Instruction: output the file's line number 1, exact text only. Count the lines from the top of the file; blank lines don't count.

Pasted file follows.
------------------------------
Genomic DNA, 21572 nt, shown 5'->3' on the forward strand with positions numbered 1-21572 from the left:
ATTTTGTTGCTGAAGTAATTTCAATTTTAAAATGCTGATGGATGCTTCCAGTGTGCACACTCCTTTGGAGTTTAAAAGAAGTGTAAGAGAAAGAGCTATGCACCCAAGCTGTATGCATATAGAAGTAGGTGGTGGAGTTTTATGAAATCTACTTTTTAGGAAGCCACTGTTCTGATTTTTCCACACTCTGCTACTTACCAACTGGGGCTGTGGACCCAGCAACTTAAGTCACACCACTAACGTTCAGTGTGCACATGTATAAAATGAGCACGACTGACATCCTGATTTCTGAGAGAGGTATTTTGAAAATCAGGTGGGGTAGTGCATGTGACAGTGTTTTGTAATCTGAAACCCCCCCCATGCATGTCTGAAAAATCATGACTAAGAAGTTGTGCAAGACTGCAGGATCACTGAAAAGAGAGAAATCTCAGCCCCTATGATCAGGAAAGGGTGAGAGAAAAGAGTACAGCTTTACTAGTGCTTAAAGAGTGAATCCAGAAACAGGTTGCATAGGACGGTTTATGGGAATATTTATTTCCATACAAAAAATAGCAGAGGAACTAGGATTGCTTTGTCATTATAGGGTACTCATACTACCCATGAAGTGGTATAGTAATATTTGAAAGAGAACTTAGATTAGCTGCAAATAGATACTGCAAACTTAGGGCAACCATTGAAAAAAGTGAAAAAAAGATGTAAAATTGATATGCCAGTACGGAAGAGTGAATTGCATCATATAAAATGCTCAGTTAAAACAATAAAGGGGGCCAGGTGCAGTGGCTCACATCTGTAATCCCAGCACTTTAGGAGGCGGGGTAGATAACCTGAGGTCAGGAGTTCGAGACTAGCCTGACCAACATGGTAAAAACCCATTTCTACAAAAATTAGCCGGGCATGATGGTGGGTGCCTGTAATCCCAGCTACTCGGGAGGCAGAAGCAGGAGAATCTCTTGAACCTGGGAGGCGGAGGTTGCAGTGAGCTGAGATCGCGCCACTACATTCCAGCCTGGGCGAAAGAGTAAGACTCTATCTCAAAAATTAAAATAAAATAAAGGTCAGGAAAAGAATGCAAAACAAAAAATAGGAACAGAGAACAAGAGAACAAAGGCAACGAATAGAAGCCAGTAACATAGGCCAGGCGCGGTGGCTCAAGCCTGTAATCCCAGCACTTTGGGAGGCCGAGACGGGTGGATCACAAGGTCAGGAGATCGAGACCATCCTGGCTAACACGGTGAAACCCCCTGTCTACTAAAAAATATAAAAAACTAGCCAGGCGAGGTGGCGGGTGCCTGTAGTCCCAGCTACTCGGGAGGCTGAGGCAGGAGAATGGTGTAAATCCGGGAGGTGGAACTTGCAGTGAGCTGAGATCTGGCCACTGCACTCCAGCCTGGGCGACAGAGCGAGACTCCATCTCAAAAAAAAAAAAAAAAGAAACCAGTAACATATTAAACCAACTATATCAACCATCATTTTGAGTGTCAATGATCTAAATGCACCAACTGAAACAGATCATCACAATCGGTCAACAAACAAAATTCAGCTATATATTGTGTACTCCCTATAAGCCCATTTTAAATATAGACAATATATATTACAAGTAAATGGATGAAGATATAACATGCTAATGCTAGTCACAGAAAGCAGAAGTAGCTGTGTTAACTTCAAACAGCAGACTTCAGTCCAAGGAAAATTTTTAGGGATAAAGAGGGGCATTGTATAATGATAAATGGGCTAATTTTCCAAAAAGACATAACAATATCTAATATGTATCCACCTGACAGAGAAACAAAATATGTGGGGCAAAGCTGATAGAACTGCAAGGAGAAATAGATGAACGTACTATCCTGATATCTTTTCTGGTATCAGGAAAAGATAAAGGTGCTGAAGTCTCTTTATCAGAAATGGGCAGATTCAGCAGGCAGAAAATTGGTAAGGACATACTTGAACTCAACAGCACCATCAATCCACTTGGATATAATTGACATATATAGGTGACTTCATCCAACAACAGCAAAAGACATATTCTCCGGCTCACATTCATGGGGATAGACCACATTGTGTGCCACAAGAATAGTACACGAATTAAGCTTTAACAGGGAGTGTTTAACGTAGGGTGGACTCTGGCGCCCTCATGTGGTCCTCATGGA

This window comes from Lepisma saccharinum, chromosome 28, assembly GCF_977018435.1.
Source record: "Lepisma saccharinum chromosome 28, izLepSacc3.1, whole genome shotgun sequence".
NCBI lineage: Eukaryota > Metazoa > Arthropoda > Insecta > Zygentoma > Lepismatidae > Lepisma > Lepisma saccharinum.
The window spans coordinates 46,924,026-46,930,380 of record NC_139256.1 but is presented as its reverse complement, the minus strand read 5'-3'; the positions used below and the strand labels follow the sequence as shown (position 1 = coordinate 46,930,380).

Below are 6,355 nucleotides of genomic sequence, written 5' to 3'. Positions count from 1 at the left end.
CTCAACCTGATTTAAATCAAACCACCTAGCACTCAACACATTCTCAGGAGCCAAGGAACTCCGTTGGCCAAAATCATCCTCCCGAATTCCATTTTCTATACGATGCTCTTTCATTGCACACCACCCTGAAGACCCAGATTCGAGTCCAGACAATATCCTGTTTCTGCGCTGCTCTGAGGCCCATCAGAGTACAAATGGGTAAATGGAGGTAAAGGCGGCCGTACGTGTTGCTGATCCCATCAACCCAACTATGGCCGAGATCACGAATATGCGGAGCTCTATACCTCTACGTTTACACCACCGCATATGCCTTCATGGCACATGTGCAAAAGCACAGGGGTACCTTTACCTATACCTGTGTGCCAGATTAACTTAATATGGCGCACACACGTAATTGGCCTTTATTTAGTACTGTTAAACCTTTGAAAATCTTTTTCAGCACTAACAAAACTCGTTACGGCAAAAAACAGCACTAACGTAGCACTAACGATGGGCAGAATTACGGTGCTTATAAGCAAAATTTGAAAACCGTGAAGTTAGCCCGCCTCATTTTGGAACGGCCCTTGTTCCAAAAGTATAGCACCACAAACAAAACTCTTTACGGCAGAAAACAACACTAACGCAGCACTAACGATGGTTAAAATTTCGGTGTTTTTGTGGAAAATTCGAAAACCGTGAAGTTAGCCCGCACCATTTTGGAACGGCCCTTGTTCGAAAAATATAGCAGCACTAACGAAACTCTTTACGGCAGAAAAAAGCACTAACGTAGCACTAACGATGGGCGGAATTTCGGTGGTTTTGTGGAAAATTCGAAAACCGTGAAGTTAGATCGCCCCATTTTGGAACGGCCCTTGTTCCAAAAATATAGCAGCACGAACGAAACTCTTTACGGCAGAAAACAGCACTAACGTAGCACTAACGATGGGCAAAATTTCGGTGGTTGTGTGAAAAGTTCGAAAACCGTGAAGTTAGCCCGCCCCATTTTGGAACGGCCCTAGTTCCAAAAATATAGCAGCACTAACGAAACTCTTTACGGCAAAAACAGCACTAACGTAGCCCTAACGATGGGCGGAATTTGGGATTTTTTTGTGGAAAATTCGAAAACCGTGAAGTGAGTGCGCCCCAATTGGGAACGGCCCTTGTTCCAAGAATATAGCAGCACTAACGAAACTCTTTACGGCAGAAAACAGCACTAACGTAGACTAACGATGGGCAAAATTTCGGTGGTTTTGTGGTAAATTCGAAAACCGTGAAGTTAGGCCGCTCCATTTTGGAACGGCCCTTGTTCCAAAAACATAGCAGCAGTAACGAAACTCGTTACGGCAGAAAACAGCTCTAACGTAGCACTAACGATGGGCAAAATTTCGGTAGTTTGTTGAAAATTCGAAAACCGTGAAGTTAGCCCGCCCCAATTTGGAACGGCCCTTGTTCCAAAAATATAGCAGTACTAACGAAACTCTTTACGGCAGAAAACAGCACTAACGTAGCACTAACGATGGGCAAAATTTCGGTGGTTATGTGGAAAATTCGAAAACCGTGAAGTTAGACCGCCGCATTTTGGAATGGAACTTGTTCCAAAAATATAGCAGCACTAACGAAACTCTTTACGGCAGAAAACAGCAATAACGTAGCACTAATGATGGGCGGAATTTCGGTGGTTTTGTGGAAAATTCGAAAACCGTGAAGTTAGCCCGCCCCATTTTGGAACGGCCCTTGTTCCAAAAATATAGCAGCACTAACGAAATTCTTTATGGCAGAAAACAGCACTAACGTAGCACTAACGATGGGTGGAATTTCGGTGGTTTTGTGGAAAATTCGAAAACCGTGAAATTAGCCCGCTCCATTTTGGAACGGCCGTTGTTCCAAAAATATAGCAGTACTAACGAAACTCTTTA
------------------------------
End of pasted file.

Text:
Genomic DNA, 21572 nt, shown 5'->3' on the forward strand with positions numbered 1-21572 from the left: